Cartography is an ancient practice. Historians cannot agree on exactly how long maps have existed, since the definition of a “map” is itself a subject of debate. Hone possible example of an ancient map is a wall painting of the ancient Anatolian city, Catalhoyuk.
This map dates back to 7000BCE, but some historians consider it to be a simple painting, not a real map.
The oldest surviving maps of the world are the ones created by the Babylonians in the 9th Century BCE. These maps depict the world as the Babylonians new it, and look very different to the maps of
the world that we know today.
The Age of Exploration
It wasn’t until the 15th Century, during the Age of Exploration, that cartographers acquired the tools to create more accurate maps. Between the 15th and 17th century, tools such as the magnetic compass, the sextant, and the telescope became available. These tools greatly expanded our knowledge of the world. By the 16th century cartographers, working with explorers, were able to create incredibly detailed maps of small areas. Many cartographers would copy other maps and expand on them to make more detailed and accurate maps of the world.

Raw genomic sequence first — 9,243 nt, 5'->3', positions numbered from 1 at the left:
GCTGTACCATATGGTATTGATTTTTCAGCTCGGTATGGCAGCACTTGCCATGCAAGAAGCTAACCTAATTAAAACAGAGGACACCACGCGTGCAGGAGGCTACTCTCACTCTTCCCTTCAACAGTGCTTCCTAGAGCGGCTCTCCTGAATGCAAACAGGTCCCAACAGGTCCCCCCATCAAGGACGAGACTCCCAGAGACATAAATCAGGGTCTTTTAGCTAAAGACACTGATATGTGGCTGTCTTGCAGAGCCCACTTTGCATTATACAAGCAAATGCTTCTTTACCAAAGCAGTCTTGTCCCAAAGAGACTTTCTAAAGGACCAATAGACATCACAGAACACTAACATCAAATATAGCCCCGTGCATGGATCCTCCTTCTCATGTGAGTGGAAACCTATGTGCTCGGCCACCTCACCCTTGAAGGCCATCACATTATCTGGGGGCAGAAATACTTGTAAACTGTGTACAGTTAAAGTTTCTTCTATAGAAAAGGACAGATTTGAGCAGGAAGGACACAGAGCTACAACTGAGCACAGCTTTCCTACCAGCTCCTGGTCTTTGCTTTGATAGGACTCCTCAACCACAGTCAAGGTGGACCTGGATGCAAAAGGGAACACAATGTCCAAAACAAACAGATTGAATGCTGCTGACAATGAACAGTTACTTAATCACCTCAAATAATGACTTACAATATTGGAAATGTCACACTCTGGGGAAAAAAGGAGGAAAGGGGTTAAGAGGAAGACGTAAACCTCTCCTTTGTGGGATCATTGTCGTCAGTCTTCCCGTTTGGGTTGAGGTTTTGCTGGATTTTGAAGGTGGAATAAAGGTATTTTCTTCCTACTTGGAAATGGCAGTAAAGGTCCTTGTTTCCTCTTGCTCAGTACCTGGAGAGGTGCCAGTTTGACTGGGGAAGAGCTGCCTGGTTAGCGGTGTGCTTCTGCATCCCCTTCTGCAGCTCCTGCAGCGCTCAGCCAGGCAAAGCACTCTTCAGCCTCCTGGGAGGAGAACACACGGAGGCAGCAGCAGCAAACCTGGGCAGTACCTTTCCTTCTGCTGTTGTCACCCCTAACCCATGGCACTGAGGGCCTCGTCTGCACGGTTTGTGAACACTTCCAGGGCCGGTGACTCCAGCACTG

Today, we have the benefit of GPS, satellites, and laser rangefinders, which allow us to create incredibly accurate and detailed illustrated maps. These maps are useful for detailed navigation, but for day-to-day use we, as a culture, seem to prefer more abstract illustrated maps.
A quick visit to the tourist office of any popular city will show how we do not require perfect scale and accuracy on city maps. Instead, we rely on a couple of key landmarks, which are massively overstated on the maps to allow for easy recognition. Individual side-streets are often ignored in favor of general directions, or relegated to a boring, rarely used streetmap on the other side of the page.